From being a US only hit, iPhone has become a global phenomenon, not in terms of units sold but in terms of popularity. Owning an iPhone was a mark of luxury in US, not now, but around the time when it was first introduced. It is similar to that in many other countries now, where the iPhone was released recently for sale. The price of the iPhone varies significantly from country to country and the dynamics behind this are confusing (at the least) to explain here and understand.
Even Tim Cook (Apple's CEO) mentioned in a recent earnings call and in a interview with the WSJ, that Apple actually grew in Japan in Q4 of 2013 by almost 37% in terms of units sold, but only by 9% in revenue thanks "to a strengthened dollar against the yen" in that period. A 26% shave off in revenue as a result of Apple being an American company trading in US dollars! So the pricing economics and currency conversions can be really hard to understand. But the point of this post is to highlight the what this difference in iPhone pricing means to a global citizen (I mean to a person who can actually travel between different countries fairly frequently).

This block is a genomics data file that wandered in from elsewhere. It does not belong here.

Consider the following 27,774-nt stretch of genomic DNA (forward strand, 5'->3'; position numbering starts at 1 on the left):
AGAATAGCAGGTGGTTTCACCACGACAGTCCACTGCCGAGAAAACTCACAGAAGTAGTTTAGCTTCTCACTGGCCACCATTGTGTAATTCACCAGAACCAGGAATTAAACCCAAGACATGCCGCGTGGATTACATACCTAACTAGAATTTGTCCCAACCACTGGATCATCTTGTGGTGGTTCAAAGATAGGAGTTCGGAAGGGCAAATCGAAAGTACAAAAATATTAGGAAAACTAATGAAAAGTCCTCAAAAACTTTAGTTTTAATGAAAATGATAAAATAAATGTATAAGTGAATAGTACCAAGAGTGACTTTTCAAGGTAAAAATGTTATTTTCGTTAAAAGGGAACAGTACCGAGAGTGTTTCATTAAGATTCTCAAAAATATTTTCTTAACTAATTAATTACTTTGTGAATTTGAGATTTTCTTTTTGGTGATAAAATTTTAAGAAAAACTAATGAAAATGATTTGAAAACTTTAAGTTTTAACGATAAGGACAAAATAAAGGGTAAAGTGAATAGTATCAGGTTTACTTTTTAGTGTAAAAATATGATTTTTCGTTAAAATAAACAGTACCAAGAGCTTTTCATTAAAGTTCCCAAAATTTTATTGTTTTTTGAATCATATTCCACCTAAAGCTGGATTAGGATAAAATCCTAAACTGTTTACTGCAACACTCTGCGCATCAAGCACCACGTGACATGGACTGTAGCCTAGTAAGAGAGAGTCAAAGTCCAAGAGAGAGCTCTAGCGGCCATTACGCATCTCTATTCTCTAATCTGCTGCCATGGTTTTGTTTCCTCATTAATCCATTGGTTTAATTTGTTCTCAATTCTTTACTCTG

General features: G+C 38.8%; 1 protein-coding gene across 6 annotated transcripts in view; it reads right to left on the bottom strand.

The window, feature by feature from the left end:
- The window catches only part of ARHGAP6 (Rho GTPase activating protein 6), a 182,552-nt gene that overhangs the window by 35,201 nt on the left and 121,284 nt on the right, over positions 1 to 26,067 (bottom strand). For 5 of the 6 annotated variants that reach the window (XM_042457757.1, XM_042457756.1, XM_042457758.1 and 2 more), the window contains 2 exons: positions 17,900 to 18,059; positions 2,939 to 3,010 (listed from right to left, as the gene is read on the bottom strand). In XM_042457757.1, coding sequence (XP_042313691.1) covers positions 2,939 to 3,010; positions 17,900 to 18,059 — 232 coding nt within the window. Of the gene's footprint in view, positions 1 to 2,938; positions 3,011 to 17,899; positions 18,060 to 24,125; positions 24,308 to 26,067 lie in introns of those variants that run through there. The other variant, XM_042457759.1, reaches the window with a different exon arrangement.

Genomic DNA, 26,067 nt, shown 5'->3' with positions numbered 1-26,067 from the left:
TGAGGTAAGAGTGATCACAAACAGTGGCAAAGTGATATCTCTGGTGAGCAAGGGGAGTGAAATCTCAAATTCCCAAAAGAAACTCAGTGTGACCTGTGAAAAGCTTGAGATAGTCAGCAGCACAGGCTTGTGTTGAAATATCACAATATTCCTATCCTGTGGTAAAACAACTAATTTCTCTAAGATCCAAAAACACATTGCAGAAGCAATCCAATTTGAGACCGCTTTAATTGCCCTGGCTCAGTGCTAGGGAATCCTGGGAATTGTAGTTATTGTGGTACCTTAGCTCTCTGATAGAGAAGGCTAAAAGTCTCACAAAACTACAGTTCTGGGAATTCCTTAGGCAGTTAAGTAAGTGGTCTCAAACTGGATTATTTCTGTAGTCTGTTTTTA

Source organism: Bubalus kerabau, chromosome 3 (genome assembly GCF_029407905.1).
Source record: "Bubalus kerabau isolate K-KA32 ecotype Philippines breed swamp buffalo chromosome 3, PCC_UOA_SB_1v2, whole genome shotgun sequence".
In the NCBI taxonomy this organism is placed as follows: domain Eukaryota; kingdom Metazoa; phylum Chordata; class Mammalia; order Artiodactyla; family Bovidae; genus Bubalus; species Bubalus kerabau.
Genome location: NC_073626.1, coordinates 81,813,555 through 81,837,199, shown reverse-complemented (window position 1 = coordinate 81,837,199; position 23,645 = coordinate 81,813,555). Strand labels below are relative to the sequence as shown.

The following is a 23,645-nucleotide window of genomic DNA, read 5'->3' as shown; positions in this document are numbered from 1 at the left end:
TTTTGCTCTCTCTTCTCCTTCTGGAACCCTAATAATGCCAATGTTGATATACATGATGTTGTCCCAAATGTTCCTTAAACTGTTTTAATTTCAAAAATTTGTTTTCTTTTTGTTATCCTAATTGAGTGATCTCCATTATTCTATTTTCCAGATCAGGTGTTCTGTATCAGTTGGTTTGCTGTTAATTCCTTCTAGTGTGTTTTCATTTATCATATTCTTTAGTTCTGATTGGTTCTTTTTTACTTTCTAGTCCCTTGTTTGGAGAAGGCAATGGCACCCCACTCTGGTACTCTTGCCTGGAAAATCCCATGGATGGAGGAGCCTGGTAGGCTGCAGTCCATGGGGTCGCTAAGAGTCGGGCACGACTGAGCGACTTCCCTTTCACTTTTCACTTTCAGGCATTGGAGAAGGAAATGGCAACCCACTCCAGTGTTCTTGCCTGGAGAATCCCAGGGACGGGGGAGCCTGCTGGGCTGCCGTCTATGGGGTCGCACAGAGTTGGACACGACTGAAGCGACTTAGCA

Businessweek posted an article on this recently and the price of the iPhone (entry level model, unlocked 16GB iPhone 5S) can vary from $650 in US to $1200 in Brazil. So by buying in US and selling in Brazil, one can technically make almost 50% profit and this market in countries outside US is thriving. In India from example, the iPhone 5S sells for Rs. 48000 or approximately $800. In India its not just the latest iPhones that can sell at a premium compared to their US prices. A used iPhone 5 can sell for almost Rs. 25000 or approximately more than $400! In US you can sell it for around $200 to $250 at best. So letting aside the legitimacy of buying an iPhone in one country and selling it for profit in an another, iPhone price dynamics are interesting to follow.